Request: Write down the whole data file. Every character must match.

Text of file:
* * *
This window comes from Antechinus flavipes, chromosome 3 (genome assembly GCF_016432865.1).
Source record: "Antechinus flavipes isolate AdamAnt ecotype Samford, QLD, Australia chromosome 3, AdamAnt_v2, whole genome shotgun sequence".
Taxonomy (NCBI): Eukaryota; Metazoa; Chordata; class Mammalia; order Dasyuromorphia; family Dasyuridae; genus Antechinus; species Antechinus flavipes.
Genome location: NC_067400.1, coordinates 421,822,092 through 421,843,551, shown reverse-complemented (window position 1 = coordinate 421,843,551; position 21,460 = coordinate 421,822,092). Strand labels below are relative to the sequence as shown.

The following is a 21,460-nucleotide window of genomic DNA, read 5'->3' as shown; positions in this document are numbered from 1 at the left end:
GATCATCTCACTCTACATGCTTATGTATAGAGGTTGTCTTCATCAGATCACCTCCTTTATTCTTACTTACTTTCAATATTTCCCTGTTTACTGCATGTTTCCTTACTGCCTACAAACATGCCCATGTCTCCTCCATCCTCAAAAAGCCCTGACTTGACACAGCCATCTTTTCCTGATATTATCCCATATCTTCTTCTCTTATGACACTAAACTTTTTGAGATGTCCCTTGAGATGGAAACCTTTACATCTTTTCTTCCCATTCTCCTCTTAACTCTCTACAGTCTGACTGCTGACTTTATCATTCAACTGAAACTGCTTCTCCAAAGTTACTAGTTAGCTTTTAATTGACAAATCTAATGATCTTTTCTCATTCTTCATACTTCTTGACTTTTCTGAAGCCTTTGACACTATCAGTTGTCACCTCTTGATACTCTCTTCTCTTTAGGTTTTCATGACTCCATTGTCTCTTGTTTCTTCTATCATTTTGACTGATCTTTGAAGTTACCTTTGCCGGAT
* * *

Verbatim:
This window comes from Antechinus flavipes, chromosome 3 (genome assembly GCF_016432865.1).
Source record: "Antechinus flavipes isolate AdamAnt ecotype Samford, QLD, Australia chromosome 3, AdamAnt_v2, whole genome shotgun sequence".
Taxonomy (NCBI): Eukaryota; Metazoa; Chordata; class Mammalia; order Dasyuromorphia; family Dasyuridae; genus Antechinus; species Antechinus flavipes.
Genome location: NC_067400.1, coordinates 421,822,092 through 421,843,551, shown reverse-complemented (window position 1 = coordinate 421,843,551; position 21,460 = coordinate 421,822,092). Strand labels below are relative to the sequence as shown.

The following is a 21,460-nucleotide window of genomic DNA, read 5'->3' as shown; positions in this document are numbered from 1 at the left end:
GATCATCTCACTCTACATGCTTATGTATAGAGGTTGTCTTCATCAGATCACCTCCTTTATTCTTACTTACTTTCAATATTTCCCTGTTTACTGCATGTTTCCTTACTGCCTACAAACATGCCCATGTCTCCTCCATCCTCAAAAAGCCCTGACTTGACACAGCCATCTTTTCCTGATATTATCCCATATCTTCTTCTCTTATGACACTAAACTTTTTGAGATGTCCCTTGAGATGGAAACCTTTACATCTTTTCTTCCCATTCTCCTCTTAACTCTCTACAGTCTGACTGCTGACTTTATCATTCAACTGAAACTGCTTCTCCAAAGTTACTAGTTAGCTTTTAATTGACAAATCTAATGATCTTTTCTCATTCTTCATACTTCTTGACTTTTCTGAAGCCTTTGACACTATCAGTTGTCACCTCTTGATACTCTCTTCTCTTTAGGTTTTCATGACTCCATTGTCTCTTGTTTCTTCTATCATTTTGACTGATCTTTGAAGTTACCTTTGCCGGAT